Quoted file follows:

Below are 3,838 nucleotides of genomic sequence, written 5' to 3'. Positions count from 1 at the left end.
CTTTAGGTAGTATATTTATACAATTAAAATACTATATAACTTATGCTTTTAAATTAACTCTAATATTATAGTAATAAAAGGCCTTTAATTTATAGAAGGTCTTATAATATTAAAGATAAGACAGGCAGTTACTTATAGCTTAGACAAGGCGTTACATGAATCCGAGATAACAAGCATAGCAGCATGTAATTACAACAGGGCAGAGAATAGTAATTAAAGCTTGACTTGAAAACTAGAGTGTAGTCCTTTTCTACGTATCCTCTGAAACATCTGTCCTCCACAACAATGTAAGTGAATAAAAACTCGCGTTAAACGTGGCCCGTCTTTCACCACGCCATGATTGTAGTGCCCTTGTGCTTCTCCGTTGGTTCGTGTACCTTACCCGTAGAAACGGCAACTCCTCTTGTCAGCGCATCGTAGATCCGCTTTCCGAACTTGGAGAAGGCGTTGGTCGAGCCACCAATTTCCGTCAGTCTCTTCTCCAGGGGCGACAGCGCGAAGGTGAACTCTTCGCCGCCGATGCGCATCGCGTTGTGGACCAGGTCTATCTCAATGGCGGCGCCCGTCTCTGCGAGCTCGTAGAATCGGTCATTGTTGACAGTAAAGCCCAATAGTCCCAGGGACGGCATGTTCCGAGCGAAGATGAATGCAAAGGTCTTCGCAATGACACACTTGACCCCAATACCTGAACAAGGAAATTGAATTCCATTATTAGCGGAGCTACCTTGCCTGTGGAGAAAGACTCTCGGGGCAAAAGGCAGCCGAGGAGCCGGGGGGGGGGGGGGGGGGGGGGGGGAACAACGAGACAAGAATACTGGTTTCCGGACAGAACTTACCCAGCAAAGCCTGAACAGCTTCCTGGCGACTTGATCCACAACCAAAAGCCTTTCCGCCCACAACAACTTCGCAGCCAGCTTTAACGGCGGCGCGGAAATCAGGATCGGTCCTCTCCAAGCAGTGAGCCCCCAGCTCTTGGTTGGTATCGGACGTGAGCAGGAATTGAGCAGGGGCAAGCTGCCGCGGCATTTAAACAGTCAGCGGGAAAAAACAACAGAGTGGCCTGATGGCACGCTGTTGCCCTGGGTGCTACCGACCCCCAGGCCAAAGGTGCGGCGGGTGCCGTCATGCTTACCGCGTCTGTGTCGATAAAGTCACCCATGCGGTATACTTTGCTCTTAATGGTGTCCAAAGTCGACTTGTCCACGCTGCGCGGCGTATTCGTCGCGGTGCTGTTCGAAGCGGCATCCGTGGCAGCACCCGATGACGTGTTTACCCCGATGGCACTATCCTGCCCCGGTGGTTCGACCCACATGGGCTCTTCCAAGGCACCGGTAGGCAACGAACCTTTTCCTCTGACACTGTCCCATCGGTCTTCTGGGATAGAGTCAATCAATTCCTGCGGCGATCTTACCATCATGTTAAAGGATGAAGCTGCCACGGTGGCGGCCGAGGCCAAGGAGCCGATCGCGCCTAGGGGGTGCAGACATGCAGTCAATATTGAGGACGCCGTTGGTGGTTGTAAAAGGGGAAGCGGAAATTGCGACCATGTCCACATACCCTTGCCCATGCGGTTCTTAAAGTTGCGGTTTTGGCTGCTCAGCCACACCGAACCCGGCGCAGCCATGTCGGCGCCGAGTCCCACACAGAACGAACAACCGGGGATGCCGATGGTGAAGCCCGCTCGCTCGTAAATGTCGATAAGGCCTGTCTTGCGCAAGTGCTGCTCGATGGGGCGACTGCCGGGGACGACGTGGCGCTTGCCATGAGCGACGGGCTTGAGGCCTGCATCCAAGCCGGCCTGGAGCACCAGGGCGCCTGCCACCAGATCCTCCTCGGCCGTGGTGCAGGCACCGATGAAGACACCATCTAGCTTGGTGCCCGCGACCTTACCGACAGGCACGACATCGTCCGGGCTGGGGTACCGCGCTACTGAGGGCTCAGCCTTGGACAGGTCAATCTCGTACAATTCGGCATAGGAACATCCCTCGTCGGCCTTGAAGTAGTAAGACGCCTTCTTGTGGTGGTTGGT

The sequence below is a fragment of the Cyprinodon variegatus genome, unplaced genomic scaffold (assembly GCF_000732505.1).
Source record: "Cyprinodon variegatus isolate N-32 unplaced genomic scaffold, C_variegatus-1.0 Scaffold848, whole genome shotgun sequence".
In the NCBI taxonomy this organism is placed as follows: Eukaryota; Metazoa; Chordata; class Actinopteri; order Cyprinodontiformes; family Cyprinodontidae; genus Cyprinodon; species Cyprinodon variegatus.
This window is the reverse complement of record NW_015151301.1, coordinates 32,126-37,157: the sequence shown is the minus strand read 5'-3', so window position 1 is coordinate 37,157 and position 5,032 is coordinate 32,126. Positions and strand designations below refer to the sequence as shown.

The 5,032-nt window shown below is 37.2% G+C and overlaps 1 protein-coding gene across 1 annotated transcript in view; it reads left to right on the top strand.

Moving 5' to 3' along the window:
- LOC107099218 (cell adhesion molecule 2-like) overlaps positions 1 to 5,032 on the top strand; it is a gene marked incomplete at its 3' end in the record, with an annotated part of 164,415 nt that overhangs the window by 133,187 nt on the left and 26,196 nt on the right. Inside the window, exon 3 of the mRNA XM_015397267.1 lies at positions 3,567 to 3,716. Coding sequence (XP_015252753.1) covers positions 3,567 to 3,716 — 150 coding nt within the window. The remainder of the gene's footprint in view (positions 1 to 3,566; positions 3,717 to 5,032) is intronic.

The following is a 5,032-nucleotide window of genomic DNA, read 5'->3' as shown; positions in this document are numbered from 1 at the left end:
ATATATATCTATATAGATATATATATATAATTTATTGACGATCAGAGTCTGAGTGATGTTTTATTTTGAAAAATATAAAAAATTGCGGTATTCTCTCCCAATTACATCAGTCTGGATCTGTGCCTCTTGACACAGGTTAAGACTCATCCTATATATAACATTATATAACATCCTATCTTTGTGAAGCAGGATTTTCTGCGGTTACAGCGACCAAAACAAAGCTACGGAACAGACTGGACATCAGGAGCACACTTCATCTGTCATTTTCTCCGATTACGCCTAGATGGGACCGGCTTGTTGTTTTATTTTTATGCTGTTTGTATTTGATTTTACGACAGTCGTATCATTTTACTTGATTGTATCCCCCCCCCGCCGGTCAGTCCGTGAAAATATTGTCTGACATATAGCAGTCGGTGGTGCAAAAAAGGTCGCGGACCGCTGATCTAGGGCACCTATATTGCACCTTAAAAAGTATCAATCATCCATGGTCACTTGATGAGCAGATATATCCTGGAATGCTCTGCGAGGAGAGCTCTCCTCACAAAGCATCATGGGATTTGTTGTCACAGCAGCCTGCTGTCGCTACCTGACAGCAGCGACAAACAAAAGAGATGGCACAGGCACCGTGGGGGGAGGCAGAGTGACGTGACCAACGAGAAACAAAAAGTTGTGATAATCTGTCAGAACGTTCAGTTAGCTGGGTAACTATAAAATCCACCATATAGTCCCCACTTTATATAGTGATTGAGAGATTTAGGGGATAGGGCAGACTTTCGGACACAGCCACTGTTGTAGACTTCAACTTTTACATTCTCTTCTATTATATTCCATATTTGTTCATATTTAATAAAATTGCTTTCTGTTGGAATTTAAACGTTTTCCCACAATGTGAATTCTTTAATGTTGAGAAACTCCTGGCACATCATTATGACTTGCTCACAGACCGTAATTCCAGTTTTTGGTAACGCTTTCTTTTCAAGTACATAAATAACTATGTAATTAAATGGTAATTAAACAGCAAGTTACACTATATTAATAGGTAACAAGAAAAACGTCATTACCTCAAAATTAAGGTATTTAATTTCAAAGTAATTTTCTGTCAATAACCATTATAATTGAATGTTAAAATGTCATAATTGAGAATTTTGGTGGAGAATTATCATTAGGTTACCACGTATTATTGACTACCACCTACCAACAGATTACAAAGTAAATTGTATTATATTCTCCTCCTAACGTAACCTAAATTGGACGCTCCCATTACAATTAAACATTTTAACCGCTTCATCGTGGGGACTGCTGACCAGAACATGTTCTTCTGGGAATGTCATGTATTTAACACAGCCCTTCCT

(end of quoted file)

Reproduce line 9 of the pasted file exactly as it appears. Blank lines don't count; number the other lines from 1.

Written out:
- LOC107099218 (cell adhesion molecule 2-like) overlaps positions 1 to 5,032 on the top strand; it is a gene marked incomplete at its 3' end in the record, with an annotated part of 164,415 nt that overhangs the window by 133,187 nt on the left and 26,196 nt on the right. Inside the window, exon 3 of the mRNA XM_015397267.1 lies at positions 3,567 to 3,716. Coding sequence (XP_015252753.1) covers positions 3,567 to 3,716 — 150 coding nt within the window. The remainder of the gene's footprint in view (positions 1 to 3,566; positions 3,717 to 5,032) is intronic.